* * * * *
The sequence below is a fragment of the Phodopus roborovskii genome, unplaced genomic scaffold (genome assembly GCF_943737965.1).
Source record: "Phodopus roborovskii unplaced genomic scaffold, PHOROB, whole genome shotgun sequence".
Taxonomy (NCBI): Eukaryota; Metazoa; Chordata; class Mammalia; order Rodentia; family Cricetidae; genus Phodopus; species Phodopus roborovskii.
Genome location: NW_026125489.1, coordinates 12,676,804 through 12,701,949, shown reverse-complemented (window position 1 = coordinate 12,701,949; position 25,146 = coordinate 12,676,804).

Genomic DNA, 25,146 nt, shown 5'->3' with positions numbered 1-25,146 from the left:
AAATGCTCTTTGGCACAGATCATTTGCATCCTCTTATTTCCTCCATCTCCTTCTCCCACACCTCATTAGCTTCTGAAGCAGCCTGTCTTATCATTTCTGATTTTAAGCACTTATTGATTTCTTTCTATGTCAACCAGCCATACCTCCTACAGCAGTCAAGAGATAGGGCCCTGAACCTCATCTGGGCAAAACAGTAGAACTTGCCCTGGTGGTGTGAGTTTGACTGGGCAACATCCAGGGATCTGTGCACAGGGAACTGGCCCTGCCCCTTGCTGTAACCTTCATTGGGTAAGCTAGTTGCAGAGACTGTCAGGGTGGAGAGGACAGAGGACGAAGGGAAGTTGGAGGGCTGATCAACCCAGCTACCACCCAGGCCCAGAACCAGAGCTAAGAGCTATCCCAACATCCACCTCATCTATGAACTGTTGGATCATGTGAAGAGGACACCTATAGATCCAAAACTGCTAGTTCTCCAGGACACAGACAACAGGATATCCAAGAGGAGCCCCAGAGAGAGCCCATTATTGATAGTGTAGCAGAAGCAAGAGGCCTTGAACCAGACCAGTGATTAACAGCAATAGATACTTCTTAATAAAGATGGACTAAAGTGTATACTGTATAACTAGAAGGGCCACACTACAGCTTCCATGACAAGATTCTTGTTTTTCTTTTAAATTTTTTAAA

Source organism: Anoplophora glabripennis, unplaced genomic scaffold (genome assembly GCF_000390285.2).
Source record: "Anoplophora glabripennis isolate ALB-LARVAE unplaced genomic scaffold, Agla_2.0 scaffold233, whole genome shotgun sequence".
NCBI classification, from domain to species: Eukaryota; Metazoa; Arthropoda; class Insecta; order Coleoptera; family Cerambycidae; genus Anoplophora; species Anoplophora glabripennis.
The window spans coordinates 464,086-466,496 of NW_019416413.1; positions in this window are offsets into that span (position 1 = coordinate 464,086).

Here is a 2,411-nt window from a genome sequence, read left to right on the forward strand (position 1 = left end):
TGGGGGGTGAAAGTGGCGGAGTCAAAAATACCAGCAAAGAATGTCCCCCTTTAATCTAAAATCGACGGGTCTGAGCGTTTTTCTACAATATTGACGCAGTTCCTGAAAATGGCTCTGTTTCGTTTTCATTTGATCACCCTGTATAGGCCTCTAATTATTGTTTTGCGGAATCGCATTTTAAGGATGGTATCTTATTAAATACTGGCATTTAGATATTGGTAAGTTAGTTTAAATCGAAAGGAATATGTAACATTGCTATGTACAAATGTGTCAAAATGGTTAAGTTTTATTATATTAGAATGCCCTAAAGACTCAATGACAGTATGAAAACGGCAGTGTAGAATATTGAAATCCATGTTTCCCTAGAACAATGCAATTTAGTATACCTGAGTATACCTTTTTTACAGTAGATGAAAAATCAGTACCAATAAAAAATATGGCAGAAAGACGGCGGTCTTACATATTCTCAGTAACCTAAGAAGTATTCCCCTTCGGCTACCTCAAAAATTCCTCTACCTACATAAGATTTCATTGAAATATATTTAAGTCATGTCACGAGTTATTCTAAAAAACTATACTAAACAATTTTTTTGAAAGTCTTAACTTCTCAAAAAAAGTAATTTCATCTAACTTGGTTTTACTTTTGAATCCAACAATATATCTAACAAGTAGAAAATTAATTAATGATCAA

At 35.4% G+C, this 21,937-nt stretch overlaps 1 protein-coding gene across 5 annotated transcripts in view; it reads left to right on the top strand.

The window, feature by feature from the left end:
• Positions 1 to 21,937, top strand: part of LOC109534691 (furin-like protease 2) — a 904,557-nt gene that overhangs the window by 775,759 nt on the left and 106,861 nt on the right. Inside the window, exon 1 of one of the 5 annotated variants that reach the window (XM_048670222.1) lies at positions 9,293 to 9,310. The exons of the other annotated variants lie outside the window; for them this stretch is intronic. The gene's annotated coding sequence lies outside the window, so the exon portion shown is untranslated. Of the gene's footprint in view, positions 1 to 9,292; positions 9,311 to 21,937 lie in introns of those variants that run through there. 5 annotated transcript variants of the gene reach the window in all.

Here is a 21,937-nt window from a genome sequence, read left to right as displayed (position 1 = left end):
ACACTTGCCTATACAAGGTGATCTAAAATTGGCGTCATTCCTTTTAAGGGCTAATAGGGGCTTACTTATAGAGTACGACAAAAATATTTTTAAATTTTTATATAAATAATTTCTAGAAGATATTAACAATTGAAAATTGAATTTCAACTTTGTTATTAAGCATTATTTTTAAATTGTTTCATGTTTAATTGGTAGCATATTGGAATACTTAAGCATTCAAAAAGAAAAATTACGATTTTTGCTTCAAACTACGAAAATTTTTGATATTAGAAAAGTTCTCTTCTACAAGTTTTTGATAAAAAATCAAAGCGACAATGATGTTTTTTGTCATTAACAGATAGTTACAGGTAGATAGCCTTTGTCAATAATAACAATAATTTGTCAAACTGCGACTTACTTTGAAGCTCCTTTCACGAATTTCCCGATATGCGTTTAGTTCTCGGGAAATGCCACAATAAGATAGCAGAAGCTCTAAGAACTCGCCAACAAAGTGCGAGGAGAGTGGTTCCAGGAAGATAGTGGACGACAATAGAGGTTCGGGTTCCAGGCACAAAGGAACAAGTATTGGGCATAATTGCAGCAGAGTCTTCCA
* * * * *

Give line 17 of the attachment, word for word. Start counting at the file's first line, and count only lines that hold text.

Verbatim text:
ACACTTGCCTATACAAGGTGATCTAAAATTGGCGTCATTCCTTTTAAGGGCTAATAGGGGCTTACTTATAGAGTACGACAAAAATATTTTTAAATTTTTATATAAATAATTTCTAGAAGATATTAACAATTGAAAATTGAATTTCAACTTTGTTATTAAGCATTATTTTTAAATTGTTTCATGTTTAATTGGTAGCATATTGGAATACTTAAGCATTCAAAAAGAAAAATTACGATTTTTGCTTCAAACTACGAAAATTTTTGATATTAGAAAAGTTCTCTTCTACAAGTTTTTGATAAAAAATCAAAGCGACAATGATGTTTTTTGTCATTAACAGATAGTTACAGGTAGATAGCCTTTGTCAATAATAACAATAATTTGTCAAACTGCGACTTACTTTGAAGCTCCTTTCACGAATTTCCCGATATGCGTTTAGTTCTCGGGAAATGCCACAATAAGATAGCAGAAGCTCTAAGAACTCGCCAACAAAGTGCGAGGAGAGTGGTTCCAGGAAGATAGTGGACGACAATAGAGGTTCGGGTTCCAGGCACAAAGGAACAAGTATTGGGCATAATTGCAGCAGAGTCTTCCA